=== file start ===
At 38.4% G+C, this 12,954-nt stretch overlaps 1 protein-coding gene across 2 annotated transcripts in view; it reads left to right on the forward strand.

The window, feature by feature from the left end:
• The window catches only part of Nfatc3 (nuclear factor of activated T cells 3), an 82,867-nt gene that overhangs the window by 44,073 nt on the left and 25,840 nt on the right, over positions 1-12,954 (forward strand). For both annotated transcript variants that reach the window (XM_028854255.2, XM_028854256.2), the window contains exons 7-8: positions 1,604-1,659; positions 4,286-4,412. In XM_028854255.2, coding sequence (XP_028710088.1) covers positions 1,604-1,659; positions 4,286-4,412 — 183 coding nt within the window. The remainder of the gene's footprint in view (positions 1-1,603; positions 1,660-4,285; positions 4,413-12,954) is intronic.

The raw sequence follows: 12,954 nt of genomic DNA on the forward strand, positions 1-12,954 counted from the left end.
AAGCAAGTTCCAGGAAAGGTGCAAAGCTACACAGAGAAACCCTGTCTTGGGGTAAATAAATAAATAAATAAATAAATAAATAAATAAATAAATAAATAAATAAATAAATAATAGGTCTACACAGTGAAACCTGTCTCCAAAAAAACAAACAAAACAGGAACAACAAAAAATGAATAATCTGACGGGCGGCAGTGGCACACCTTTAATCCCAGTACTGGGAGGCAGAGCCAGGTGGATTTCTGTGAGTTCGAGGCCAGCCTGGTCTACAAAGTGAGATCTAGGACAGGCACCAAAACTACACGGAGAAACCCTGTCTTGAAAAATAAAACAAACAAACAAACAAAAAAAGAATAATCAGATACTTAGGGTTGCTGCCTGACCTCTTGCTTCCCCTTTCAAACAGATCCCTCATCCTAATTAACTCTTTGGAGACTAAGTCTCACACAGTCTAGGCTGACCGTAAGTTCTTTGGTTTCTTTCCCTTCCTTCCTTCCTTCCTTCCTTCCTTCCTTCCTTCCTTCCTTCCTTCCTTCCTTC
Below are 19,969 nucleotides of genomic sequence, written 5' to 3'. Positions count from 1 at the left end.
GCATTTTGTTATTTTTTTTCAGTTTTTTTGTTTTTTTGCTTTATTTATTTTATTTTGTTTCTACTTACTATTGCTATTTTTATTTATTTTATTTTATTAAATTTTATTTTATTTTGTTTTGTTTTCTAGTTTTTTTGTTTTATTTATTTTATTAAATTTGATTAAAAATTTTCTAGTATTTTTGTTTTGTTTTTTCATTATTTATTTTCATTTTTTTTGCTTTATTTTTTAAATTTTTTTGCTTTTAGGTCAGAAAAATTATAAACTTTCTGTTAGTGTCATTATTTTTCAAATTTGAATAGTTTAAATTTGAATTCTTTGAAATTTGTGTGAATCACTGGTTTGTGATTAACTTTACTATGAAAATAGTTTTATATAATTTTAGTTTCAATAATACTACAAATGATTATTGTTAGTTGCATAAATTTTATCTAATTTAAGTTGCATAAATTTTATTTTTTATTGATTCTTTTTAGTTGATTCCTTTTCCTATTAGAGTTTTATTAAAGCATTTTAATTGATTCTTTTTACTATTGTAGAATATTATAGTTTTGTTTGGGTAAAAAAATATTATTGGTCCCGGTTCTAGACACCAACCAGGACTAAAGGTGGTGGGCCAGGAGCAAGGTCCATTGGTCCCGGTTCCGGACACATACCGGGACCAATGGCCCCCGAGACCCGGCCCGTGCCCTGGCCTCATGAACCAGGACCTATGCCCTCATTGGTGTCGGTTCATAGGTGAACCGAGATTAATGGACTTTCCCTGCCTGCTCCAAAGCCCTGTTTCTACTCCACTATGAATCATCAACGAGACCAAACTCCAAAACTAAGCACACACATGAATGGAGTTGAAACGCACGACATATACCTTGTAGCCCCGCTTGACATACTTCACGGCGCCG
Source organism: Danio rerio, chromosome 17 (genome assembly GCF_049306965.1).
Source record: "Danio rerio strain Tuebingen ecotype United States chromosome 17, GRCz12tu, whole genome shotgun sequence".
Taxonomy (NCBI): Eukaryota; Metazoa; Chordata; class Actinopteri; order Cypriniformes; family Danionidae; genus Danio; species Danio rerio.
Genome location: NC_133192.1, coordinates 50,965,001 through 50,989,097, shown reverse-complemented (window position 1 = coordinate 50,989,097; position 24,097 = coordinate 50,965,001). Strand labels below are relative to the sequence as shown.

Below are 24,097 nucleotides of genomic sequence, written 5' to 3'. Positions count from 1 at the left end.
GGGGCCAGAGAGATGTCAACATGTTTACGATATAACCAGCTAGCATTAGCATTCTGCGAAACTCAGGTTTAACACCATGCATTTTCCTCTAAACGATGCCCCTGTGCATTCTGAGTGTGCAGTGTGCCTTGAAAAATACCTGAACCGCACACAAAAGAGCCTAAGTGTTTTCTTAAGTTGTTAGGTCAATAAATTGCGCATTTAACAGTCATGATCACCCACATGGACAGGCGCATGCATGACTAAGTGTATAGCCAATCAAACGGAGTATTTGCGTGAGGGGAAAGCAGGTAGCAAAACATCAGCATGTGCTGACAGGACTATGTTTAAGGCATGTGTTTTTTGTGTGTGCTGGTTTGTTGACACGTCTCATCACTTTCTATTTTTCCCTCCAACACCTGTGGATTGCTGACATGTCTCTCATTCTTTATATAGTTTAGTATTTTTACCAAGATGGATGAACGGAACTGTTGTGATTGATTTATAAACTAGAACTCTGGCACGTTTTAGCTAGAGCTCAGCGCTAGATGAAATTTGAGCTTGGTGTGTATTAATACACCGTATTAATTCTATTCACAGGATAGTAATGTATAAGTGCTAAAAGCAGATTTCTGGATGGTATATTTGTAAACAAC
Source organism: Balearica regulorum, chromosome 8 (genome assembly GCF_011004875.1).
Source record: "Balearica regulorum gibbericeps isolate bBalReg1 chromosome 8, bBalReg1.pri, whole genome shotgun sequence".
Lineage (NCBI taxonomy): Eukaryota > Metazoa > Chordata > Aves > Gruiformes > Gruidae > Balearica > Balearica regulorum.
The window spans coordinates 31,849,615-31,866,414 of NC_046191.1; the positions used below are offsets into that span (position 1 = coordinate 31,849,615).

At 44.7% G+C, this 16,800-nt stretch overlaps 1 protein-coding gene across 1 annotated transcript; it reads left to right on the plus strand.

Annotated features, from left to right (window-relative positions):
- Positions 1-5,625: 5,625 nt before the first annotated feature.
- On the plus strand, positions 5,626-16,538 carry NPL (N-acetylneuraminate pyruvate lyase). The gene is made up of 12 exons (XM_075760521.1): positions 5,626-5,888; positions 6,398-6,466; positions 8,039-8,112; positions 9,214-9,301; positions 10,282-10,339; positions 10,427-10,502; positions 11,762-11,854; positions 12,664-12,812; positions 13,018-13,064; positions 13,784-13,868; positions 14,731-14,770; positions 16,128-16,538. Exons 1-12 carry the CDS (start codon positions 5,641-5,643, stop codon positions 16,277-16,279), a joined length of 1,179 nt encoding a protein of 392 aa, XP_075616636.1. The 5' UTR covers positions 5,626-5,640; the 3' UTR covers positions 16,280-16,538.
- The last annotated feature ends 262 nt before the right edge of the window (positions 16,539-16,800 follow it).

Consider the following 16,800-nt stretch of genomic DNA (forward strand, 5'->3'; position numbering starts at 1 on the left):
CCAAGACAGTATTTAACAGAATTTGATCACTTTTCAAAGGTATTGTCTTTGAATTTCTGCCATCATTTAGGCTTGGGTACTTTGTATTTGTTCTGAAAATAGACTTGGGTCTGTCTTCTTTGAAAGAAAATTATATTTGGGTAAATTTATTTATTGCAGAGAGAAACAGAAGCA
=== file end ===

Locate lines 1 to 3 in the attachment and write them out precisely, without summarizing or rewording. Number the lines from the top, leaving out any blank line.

At 38.4% G+C, this 12,954-nt stretch overlaps 1 protein-coding gene across 2 annotated transcripts in view; it reads left to right on the forward strand.

The window, feature by feature from the left end:
• The window catches only part of Nfatc3 (nuclear factor of activated T cells 3), an 82,867-nt gene that overhangs the window by 44,073 nt on the left and 25,840 nt on the right, over positions 1-12,954 (forward strand). For both annotated transcript variants that reach the window (XM_028854255.2, XM_028854256.2), the window contains exons 7-8: positions 1,604-1,659; positions 4,286-4,412. In XM_028854255.2, coding sequence (XP_028710088.1) covers positions 1,604-1,659; positions 4,286-4,412 — 183 coding nt within the window. The remainder of the gene's footprint in view (positions 1-1,603; positions 1,660-4,285; positions 4,413-12,954) is intronic.